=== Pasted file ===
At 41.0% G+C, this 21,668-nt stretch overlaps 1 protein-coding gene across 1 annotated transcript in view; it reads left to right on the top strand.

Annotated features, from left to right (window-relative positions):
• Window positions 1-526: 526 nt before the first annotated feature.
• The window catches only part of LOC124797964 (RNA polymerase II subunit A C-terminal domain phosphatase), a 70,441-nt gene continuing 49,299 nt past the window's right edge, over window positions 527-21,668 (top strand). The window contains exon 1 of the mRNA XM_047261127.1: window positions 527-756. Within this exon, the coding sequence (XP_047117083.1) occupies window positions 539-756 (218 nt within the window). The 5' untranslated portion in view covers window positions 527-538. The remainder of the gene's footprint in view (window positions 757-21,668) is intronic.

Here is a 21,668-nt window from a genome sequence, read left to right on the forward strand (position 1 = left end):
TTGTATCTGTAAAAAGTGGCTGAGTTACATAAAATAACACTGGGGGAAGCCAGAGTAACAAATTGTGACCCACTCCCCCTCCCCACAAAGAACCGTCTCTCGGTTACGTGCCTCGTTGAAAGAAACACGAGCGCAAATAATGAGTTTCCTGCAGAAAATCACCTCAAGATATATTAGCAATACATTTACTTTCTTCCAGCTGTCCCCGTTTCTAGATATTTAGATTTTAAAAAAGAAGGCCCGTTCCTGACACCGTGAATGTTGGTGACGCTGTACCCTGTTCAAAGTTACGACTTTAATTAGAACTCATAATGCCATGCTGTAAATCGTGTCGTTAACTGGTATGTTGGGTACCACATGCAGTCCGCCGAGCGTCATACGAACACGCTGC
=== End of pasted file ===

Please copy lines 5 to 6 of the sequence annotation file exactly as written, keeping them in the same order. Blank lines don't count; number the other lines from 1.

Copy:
Here is a 21,668-nt window from a genome sequence, read left to right on the forward strand (position 1 = left end):
TTGTATCTGTAAAAAGTGGCTGAGTTACATAAAATAACACTGGGGGAAGCCAGAGTAACAAATTGTGACCCACTCCCCCTCCCCACAAAGAACCGTCTCTCGGTTACGTGCCTCGTTGAAAGAAACACGAGCGCAAATAATGAGTTTCCTGCAGAAAATCACCTCAAGATATATTAGCAATACATTTACTTTCTTCCAGCTGTCCCCGTTTCTAGATATTTAGATTTTAAAAAAGAAGGCCCGTTCCTGACACCGTGAATGTTGGTGACGCTGTACCCTGTTCAAAGTTACGACTTTAATTAGAACTCATAATGCCATGCTGTAAATCGTGTCGTTAACTGGTATGTTGGGTACCACATGCAGTCCGCCGAGCGTCATACGAACACGCTGC